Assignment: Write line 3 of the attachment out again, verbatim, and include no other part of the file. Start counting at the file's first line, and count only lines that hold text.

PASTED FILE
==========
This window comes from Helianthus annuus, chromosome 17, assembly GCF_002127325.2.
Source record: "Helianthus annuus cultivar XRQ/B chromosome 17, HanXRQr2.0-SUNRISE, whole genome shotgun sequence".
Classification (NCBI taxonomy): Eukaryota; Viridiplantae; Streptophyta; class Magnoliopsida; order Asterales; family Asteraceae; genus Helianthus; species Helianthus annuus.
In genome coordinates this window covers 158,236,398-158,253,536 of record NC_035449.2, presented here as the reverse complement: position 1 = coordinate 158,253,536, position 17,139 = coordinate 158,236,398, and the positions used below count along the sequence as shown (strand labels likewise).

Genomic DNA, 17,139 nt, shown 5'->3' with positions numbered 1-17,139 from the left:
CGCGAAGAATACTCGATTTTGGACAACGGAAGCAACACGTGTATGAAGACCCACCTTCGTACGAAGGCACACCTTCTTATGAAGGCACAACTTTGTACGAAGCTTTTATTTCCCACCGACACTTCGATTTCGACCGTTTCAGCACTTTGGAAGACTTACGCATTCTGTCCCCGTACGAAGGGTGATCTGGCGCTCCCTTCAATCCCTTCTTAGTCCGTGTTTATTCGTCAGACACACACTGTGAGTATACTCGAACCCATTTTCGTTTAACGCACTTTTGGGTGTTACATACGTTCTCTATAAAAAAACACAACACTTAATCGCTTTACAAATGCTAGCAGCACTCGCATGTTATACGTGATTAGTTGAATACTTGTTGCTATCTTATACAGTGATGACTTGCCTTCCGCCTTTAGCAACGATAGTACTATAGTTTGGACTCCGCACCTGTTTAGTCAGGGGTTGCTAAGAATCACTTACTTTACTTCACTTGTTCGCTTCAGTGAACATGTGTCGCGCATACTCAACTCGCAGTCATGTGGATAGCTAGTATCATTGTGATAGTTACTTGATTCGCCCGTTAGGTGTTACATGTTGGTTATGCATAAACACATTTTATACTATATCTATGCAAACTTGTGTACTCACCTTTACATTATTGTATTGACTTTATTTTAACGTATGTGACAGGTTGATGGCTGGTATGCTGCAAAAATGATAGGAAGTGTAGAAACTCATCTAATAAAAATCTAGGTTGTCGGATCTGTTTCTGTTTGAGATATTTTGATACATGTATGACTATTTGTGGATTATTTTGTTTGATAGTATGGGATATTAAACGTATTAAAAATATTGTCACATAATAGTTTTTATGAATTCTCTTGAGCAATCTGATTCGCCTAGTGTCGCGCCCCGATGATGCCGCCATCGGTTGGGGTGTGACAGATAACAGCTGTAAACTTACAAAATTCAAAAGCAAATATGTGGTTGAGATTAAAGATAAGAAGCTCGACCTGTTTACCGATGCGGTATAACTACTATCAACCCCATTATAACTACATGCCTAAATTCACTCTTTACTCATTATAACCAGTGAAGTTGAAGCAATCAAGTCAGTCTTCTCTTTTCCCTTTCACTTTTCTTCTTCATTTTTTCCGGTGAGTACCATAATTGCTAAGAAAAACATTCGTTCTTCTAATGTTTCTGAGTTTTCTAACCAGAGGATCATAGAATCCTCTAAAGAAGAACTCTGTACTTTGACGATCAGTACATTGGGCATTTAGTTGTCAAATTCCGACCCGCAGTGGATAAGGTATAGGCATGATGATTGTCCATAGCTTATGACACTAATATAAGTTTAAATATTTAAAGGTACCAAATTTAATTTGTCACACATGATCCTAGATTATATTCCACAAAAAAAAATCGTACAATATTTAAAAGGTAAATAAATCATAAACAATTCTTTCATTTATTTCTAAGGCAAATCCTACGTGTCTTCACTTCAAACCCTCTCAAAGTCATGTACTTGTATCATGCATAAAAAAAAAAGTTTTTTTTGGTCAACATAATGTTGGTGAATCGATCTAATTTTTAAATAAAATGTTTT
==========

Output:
Classification (NCBI taxonomy): Eukaryota; Viridiplantae; Streptophyta; class Magnoliopsida; order Asterales; family Asteraceae; genus Helianthus; species Helianthus annuus.